Hayden writes an interesting observation about Bergner during the writer’s on-set film experience: “Fairbanks was onstage. But there was no Miss Bergner … When everything was set to Dr. Czinner’s satisfaction, he hurried off to a distant part of the stage. A specially-built dressing-room stood there. Dr. Czinner entered it. A moment later he reappeared. He was leading Elisabeth Bergner by the hand. She looked a colorless, unimpressive little thing … And here is a strange thing. Not once in the slow walk to the cameras did the woman raise her eyes from the floor! … A raucous-voiced assistant bellowed for silence. The shooting of the scene began. Instantly Miss Bergner was transformed. From that colorless, unimpressive little thing she changed into a vibrant, magnificent, fearless woman — a woman of royal birth. She was Catherine.” Fairbanks Jr. went on to explain to the writer that no one on the set ever rehearsed with Bergner, and he suspected that all her rehearsal time was with her husband, and that at no time did he ever see her do more than one take for each scene. A 1939 article in Picturegoer also described a minimalist on-set approach between husband and wife: “Hardly a word is spoken during the shooting of a scene on a Bergner film. Each knows what the other is trying to achieve.”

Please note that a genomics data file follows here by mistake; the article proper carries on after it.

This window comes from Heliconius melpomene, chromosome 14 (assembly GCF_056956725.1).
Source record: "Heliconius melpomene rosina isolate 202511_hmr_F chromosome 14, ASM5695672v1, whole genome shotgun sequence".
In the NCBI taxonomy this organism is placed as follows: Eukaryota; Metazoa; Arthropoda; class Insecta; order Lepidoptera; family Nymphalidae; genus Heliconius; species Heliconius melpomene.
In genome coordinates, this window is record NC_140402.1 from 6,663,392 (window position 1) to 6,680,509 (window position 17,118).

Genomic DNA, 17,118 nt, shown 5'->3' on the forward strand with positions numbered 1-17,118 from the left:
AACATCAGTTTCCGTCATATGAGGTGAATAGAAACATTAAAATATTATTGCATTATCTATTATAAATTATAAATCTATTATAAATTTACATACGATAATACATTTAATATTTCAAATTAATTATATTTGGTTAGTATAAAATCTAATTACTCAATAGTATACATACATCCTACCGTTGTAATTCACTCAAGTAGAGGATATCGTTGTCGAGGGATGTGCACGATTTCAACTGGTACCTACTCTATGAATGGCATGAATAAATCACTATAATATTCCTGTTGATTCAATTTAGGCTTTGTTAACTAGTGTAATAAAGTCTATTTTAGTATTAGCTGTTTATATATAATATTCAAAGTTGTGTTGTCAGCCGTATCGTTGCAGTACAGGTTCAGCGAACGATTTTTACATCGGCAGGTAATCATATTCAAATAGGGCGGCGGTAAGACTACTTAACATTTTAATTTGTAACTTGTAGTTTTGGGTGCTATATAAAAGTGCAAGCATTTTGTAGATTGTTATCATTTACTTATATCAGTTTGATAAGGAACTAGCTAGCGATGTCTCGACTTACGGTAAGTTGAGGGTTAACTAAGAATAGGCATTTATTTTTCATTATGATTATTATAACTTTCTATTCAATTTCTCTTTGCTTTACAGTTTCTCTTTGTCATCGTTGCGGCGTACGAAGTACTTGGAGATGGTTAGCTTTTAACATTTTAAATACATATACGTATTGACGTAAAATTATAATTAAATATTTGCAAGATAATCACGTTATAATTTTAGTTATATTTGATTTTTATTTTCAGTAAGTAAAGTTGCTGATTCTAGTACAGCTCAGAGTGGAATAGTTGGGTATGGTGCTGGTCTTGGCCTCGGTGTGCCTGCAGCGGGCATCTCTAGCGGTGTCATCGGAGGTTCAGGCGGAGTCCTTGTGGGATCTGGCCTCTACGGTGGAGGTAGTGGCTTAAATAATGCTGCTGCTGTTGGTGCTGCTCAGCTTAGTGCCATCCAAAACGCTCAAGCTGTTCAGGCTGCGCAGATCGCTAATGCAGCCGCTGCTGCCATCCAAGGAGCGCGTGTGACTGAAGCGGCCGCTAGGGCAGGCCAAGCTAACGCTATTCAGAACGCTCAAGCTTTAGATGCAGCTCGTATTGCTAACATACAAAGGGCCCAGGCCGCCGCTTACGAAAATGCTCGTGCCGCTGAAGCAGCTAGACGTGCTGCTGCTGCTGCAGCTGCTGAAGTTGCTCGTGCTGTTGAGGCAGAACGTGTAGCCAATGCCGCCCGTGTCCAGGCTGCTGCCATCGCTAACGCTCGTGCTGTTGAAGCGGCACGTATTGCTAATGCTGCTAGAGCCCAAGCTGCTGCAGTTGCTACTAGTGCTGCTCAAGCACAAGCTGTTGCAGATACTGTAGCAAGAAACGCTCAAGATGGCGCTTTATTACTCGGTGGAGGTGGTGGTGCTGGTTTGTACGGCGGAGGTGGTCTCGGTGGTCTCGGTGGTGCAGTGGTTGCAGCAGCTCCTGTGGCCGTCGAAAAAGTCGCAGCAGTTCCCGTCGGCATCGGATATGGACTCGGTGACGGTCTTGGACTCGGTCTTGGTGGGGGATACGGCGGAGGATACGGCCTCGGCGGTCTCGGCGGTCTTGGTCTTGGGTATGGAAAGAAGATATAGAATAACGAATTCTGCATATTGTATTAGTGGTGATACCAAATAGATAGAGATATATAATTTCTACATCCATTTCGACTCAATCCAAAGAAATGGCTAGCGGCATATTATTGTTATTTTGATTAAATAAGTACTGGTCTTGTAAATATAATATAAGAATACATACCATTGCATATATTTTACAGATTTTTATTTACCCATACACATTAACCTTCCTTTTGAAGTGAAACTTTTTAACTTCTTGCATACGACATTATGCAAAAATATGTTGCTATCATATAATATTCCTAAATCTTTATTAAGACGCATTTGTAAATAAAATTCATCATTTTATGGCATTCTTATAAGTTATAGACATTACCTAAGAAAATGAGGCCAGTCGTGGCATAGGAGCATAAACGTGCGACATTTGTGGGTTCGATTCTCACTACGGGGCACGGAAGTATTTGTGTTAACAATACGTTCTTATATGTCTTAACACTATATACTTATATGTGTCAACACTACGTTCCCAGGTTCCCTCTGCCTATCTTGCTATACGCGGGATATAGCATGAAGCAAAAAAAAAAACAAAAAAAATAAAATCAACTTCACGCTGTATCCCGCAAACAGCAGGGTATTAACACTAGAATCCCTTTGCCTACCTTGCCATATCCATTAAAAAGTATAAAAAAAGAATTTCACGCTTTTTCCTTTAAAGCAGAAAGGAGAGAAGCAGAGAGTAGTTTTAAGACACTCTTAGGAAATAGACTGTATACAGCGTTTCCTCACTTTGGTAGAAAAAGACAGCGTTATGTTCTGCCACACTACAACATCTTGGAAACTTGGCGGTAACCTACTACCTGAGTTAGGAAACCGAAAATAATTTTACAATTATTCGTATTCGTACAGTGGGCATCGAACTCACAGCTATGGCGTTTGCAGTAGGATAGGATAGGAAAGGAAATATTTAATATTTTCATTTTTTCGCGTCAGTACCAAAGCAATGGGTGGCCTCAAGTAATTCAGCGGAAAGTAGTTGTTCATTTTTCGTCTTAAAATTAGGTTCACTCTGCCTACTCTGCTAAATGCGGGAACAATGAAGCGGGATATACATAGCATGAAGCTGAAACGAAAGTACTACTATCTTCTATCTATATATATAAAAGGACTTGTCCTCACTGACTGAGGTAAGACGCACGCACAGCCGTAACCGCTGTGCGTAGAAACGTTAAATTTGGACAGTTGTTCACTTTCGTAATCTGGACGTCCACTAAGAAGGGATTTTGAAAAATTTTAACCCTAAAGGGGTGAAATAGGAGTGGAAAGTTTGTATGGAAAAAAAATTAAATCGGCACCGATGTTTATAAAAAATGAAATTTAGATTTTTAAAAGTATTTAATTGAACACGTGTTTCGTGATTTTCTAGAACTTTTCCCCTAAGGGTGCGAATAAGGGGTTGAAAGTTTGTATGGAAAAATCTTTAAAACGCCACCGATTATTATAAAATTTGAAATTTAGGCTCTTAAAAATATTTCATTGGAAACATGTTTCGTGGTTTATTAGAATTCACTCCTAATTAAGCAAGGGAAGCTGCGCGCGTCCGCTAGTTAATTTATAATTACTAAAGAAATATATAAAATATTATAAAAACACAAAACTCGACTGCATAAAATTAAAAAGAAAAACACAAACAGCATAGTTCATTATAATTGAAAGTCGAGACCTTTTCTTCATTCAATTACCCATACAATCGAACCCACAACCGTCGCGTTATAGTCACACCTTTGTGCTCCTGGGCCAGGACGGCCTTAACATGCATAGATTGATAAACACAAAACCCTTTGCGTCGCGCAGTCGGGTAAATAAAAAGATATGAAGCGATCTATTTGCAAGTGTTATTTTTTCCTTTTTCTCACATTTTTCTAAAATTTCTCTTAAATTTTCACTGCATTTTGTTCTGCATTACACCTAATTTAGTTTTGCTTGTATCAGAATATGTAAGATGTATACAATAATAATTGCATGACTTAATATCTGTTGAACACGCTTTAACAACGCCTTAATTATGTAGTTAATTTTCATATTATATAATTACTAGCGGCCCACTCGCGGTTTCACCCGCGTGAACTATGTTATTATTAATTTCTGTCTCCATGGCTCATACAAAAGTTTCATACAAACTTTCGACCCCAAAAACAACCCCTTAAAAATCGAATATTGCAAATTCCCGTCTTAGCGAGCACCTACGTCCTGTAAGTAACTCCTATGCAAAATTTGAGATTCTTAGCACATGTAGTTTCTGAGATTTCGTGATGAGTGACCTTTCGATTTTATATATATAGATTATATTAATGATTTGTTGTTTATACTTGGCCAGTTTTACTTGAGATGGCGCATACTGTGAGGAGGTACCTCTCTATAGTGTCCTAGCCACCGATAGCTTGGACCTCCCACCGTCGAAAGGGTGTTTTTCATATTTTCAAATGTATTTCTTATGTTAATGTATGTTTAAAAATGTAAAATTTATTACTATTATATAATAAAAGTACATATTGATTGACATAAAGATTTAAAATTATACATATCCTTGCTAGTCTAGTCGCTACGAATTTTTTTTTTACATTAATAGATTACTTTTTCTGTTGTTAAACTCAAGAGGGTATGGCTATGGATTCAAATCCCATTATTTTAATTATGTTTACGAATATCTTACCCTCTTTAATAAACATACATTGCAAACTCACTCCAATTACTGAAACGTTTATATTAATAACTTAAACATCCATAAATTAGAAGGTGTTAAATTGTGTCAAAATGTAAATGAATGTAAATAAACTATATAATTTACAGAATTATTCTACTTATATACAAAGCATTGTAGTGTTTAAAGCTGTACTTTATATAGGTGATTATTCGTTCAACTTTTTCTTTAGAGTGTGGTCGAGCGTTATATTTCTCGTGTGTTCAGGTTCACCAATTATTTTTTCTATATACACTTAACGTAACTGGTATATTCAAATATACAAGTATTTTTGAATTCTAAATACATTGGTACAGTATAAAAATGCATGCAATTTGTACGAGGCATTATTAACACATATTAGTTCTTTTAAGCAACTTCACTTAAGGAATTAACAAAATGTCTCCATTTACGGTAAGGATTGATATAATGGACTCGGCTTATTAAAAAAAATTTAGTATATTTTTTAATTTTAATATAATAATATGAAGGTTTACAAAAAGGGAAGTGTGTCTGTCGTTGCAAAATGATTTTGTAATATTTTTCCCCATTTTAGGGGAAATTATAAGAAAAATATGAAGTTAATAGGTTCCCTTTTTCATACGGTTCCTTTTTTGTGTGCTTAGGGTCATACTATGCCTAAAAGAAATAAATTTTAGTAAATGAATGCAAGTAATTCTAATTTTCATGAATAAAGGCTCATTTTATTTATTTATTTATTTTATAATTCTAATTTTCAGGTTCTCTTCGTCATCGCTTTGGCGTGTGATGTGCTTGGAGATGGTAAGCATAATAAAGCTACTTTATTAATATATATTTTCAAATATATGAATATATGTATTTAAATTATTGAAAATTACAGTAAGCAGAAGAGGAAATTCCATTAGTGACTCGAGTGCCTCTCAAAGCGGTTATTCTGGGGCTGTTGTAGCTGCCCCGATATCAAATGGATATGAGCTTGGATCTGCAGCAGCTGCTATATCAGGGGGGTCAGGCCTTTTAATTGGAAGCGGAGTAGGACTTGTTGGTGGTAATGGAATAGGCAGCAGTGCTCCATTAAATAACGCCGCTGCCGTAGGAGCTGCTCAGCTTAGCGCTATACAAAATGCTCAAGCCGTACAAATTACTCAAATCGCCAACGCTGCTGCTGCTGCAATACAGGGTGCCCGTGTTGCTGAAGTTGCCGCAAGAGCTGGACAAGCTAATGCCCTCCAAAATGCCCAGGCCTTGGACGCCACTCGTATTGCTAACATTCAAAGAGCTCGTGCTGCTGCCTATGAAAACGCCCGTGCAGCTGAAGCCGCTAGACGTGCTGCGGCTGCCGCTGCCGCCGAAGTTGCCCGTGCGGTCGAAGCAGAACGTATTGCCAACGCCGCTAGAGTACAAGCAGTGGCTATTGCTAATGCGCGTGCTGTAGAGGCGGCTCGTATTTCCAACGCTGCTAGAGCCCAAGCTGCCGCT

It must have been something to watch this mousy little Catherine transform from pupa to butterfly. It’s easy to sense in the article, both Hayden’s amazement and trepidation about whether Bergner was indeed just that good, or just that practiced. When first watching “The Rise of Catherine The Great”, the initial surprise is just how petite Bergner is, like a German-accented Claudette Colbert or woman-child like Mary Pickford. And yes, some of her acting seems a bit closer to the stage or silent pictures, like her role in Czinner’s less-seen 1929 German-film “Fräulein Else”, based on a novella by famed Austrian writer Arthur Schnitzler. (The author whose 1926 novella, “Traumnovelle”, was the inspiration for director Stanley Kubrick’s 1999 film “Eyes Wide Shut”.) But there’s something difficult to describe about the quality of her screen presence, despite playwright George Bernard Shaw’s dismissal of her acting skills. She’s not overwhelmingly beautiful like Greta Garbo or Norma Shearer, but it’s her physical allure, facial charm, her tininess, her hand movements, and the way she moves her mouth that keeps you transfixed. (Something in her face suggests Kristin Scott Thomas.) Bergner uses some stagey silent-acting elements, like bringing her hands up to her face to show shock and surprise. But she also had good comedic timing, early in the picture, like the way Carole Lombard used to let rip on a good riposte. Perhaps it’s Shakespeare that best summarizes Bergner as an actress: “… And, though she be but little, she is fierce.”